As soon as New York gets
through telling them what heros
they are, the aviators expect to
take the Southern Cro3S on a non
stop flight to Oakland, Calif., com
pleting for Klngsford -Smith a flight
around the earth that he started on
May 21, 1928.
For sale: Southern Cross, tri-mo-tored
monoplane, Mown about 75,
000 miles but still able to laugh at
an ocean.
Owner, Squadron Leader Charles
E. Kiugsford-Smith, entirely satis
field with performance but "fright
fully hard up" and needs money so
he can be married.
Bidders apply to Kingsford-Smlth
at Oakland, Cal., airport in week
or two.
CRANBERRA, Australia, June
27. The government today was
asked, in the senate, to purchase
the Southern Cross as a national
memorial to Australia's pioneer
airmen and to further perpetuate
their memory by naming airports
and airdomes after them.
GASOLINE THIEVES
START HARD LABOR
Stealing gasoline from a parked
car across from the county court
house Wednesday night is costing
Wallace Wagner and Edward
Cram, both of Seattle, ten days of
hard labor each.
The two youths, each about 22,
were caught in the act of taking
gasoline by Deputy Sheriff George
Dietsch. They told Justice of the
Peace Charles F. Hopkins that
they were "broke" and wanted to
continue on their way south. The
justice Informed them that steal
ing gasoline was not only a had ha
bit, but a misdemeanor in the
eyes of the law and recommended
10 days of hard labor to impress
the fact.
TRAIN TRAP KILLS -WOMAN
AND CHILD
LOS ANGELES, July 27. An
elderly woman and her small
granddaughter were dead today
consequent to being trapped on a
railway bridge between two pass
ing Santa Fe passenger trains.
Mrs. Anlto Munoz, 76, was struck
and killed by one of the trains last
night. The child, Anita Munoz. 6,
died later of a fractured skull. The
tragedy occurred on the I.os An
geles river railway bridge, from
I which the little girl was hurled to
the sands forty feet below.
Olean.
Pennsylvania. Scores of build
ings were unroofed, telegraph and
power poles levelled and trees up
rooted by severe wind and electri
cal storms iu central and eastern
parts of state. A farmer hear Car
lisle was killed by a lightning bolt.
BUOCKVIU.E, Ont., June 27.
Explosion by a bolt of lightning
of several charges of dynamite
placed in the rocky bed of the St.
Lawrence river was blamed today
for death of SO men, killed when
the blast tore the drill boat, J. B.
King, to bits.
Only 12 members of the crew of
42 were rescued. These were pick
ed up by U. S. coastguard cutter
211. Several of them were sev
erely Injured and were brought to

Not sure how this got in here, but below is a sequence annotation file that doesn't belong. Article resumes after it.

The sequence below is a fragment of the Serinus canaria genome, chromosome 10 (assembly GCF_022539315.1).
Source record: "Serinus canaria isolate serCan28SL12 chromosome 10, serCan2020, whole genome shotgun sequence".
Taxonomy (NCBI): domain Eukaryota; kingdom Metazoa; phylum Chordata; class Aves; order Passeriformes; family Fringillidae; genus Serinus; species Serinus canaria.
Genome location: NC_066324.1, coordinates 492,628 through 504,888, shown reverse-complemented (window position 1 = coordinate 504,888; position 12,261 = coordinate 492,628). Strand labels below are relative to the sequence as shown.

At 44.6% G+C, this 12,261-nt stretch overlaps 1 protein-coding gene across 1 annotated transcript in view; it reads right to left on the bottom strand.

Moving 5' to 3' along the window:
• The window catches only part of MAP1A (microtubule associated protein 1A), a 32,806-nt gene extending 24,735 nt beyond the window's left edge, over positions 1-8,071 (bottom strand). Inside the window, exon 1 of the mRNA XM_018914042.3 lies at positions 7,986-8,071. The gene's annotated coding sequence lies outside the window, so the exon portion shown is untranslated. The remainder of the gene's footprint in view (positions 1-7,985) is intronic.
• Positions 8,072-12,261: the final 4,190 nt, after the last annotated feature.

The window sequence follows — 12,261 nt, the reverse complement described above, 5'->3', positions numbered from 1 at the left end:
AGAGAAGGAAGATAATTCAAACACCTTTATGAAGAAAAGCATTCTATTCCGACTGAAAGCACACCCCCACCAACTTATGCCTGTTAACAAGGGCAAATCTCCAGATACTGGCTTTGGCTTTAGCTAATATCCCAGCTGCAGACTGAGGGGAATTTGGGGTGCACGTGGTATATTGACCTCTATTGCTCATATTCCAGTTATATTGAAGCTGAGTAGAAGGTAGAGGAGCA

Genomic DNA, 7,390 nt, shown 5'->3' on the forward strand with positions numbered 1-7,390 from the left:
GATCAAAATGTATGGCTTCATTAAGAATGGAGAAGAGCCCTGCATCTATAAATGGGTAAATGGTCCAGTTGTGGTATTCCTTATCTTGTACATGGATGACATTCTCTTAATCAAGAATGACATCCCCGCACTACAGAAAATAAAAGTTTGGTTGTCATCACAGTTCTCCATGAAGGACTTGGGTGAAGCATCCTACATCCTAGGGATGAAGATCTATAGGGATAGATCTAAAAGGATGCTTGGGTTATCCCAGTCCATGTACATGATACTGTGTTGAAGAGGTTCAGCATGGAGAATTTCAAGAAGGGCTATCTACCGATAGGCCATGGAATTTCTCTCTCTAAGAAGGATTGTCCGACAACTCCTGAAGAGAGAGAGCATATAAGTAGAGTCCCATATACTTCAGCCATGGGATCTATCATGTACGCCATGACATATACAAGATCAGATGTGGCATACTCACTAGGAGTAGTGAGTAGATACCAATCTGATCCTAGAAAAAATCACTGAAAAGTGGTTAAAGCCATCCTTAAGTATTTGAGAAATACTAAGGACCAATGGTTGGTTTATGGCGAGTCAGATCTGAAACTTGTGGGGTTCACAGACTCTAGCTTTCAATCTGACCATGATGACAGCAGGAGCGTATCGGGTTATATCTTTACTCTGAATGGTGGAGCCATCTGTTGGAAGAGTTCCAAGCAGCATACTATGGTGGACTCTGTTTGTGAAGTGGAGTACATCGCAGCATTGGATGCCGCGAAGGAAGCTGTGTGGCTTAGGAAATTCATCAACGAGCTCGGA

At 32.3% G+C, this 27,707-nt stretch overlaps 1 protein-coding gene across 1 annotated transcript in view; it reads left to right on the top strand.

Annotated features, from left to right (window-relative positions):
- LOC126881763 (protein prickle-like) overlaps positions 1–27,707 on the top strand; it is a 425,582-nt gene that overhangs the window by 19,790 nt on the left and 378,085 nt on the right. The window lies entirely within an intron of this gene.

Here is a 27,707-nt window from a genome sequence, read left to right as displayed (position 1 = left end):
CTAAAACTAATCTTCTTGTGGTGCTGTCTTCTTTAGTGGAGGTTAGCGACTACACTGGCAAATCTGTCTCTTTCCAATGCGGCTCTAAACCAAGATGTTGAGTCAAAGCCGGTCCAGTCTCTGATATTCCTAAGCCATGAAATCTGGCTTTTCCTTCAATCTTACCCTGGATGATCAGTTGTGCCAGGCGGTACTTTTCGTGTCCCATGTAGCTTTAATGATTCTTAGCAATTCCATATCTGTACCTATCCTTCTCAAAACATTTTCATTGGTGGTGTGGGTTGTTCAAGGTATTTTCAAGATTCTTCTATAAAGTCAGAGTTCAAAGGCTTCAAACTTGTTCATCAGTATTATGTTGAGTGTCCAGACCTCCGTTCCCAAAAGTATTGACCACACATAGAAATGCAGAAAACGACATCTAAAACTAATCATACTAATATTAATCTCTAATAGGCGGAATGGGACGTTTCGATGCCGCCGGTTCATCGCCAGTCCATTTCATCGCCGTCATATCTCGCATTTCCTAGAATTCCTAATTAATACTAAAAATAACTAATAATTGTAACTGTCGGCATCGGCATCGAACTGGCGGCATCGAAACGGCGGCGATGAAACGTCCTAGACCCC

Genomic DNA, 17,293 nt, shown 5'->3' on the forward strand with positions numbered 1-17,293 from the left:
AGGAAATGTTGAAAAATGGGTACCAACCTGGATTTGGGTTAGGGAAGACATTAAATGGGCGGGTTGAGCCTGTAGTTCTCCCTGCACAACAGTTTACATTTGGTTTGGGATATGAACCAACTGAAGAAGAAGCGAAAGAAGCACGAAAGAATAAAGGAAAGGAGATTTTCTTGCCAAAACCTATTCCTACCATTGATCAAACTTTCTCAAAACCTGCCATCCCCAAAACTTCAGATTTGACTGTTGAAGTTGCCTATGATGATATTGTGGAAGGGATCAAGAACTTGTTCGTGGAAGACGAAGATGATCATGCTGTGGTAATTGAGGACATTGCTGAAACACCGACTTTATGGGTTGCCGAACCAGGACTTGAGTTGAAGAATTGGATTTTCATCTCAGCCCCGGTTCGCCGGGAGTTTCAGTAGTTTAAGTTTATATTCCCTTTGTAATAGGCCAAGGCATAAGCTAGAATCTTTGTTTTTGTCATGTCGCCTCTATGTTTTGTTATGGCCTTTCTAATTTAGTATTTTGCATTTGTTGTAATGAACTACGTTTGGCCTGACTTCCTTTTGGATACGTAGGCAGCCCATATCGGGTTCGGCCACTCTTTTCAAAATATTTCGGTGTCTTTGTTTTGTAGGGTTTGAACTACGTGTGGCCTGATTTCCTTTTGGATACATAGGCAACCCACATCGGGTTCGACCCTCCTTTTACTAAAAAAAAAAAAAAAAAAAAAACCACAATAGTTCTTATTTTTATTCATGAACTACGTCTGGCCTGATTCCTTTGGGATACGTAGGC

hospitals here.
The drill boat, owned by J. P.
Porter and Sons of St. Catherines,
Ont., was engaged in blasting a
channel through Brockvllle nar
rows off Cockburn island on the
Continued on page 6, Story 2
AMAItlLLO, Texas, June 25.
Mrs. A. D. Payne, wife of a well
known Amnrillo attorney, was
blown to pieces, and her 14-year-old
son probably fatally injured to
day when the Payne automobile
was destroyed by what police be
lieve was an infernal machine.
The boy was hurled thirty feet
into the yard. The chassis of the
car was left intact and the gas
tank was undamaged.
Hitfl of wiring and pieces of dry
cell batteries were found by detec
tives, and they said they .believed
either dynamite or some other
powerful explosive had been plac
ed in the automobile.
Payne had been a candidate for
district Judge but recently with
drew. He had participated as an at
torney in several sensational mur
der cases in the Panhandle during
the past year.
ROSEBURG BAND GETS
CANYONVILLE DATE
Roseburg Municipal band will
play at the Fourth of July cele
bration at Cany onville, it was an
nounced this morning.
The hand, under the direction of
Dale Strange, will play in the par
ade and Intermittently through
out the rest of the day. A regular
band concert will be held some
time during the day.
Money received for the work on
the Fourth will be applied on the
fund being rnfsed to send the local
bandsmen to Jantzen beach to par
ticipate in the state contest, for
which a prize of $2000 has been
posted.
CAMPBELL YOUTH'S
FATE WITH JURORS
( Aworlatrri Pmi tanftpd Wlro)
VANCOUVER, Wash., June 27.
The Jury of ten men, two women
and one alternate today received
the case of Clifford Campbell, 16,
charged with killing Mr. and Mrs.
Benjamin Northrup. Clark county
ranchers, by exploding 30 sticks of
dynamite under the Northrup bed
room because they twitted him
about his studies.
The court cited four possible ver